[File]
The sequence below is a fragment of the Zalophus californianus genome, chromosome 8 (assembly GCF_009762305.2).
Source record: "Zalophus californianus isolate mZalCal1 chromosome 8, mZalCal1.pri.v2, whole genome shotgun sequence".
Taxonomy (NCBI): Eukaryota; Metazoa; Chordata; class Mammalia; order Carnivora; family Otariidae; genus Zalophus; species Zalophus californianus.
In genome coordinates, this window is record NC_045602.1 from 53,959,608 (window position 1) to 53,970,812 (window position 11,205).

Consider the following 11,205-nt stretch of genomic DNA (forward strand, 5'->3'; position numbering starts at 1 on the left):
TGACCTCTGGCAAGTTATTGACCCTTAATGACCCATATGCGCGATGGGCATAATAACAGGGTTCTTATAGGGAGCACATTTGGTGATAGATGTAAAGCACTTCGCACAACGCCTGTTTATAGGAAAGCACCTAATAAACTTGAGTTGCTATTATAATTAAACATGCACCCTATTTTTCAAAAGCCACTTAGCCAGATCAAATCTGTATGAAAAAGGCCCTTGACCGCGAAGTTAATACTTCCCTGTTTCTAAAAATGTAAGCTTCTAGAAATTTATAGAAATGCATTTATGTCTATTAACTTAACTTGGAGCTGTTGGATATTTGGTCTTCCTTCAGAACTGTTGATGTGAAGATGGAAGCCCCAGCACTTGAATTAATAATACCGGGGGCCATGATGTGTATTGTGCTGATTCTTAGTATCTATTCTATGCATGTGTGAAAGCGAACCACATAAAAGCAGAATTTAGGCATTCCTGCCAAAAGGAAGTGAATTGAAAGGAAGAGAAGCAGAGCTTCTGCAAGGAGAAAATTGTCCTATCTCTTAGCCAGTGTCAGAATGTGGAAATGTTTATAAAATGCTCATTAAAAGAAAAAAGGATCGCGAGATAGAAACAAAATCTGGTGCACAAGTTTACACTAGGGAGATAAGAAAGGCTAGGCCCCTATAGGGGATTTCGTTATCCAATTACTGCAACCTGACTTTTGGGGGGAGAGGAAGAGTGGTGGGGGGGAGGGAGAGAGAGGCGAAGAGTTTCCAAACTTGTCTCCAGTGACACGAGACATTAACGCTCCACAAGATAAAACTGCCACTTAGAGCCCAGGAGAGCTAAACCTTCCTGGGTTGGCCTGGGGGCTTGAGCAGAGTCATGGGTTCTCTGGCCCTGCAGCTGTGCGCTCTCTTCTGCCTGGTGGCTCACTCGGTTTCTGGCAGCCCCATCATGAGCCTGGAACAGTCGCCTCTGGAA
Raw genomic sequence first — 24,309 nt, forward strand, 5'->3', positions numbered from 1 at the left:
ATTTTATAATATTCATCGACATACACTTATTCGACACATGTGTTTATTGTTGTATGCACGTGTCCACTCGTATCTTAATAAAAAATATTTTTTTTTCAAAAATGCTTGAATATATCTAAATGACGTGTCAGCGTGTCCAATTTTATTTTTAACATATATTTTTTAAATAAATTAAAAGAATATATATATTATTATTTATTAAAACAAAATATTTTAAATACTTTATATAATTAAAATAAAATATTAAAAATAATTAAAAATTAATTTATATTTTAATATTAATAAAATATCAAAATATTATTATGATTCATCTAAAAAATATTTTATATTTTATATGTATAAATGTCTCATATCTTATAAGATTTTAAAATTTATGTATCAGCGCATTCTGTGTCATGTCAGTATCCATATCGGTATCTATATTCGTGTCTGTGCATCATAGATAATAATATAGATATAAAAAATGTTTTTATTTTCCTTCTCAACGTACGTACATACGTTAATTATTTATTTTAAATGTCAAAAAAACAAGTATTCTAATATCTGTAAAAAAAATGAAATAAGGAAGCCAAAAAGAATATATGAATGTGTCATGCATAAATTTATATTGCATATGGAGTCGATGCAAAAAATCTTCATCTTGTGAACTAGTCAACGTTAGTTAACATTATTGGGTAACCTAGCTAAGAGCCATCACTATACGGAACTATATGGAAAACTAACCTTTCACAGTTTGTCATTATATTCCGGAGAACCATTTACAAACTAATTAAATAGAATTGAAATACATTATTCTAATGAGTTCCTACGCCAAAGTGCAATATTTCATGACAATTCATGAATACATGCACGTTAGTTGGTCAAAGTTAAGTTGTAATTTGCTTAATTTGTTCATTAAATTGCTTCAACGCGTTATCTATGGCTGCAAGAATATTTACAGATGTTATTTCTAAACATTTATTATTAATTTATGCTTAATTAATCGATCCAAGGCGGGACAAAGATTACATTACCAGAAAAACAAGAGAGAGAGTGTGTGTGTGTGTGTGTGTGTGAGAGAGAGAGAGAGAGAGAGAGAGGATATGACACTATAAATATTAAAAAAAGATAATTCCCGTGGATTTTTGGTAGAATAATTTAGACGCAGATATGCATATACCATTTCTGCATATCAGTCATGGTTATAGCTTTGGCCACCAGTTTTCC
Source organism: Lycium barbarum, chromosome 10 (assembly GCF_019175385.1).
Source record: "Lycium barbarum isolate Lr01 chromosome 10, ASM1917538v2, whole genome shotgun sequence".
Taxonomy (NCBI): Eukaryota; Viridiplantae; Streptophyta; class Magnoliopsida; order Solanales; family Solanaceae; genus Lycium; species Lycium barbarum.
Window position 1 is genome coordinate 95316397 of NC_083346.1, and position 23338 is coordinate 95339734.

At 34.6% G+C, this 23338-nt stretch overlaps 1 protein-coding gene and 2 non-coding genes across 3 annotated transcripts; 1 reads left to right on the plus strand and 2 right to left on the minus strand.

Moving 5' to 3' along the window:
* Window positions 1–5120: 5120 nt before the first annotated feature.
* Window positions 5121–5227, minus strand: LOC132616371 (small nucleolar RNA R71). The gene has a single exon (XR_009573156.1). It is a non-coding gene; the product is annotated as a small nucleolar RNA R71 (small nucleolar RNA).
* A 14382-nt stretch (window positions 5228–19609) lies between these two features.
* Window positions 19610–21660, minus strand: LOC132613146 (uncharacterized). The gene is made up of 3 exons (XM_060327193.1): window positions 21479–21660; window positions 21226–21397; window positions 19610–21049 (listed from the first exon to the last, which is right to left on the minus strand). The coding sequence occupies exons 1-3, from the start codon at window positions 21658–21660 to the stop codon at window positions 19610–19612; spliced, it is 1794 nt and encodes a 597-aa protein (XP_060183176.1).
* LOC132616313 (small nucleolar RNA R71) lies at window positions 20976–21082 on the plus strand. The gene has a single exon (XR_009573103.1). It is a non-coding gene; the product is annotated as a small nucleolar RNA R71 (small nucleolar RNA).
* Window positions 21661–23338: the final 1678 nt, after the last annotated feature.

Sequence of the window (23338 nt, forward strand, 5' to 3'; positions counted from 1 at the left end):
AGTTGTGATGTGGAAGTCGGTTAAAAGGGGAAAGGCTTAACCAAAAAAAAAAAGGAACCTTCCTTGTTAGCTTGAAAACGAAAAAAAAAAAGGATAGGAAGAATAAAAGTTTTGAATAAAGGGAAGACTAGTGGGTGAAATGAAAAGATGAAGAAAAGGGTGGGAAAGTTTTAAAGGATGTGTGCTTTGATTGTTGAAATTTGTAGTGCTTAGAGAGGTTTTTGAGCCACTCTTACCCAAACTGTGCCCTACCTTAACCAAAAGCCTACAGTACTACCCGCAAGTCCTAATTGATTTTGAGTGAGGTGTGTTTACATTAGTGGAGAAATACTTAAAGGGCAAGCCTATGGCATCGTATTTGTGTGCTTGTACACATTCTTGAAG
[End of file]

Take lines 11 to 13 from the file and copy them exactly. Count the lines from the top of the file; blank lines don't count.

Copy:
Taxonomy (NCBI): Eukaryota; Viridiplantae; Streptophyta; class Magnoliopsida; order Solanales; family Solanaceae; genus Lycium; species Lycium barbarum.
Window position 1 is genome coordinate 95316397 of NC_083346.1, and position 23338 is coordinate 95339734.

At 34.6% G+C, this 23338-nt stretch overlaps 1 protein-coding gene and 2 non-coding genes across 3 annotated transcripts; 1 reads left to right on the plus strand and 2 right to left on the minus strand.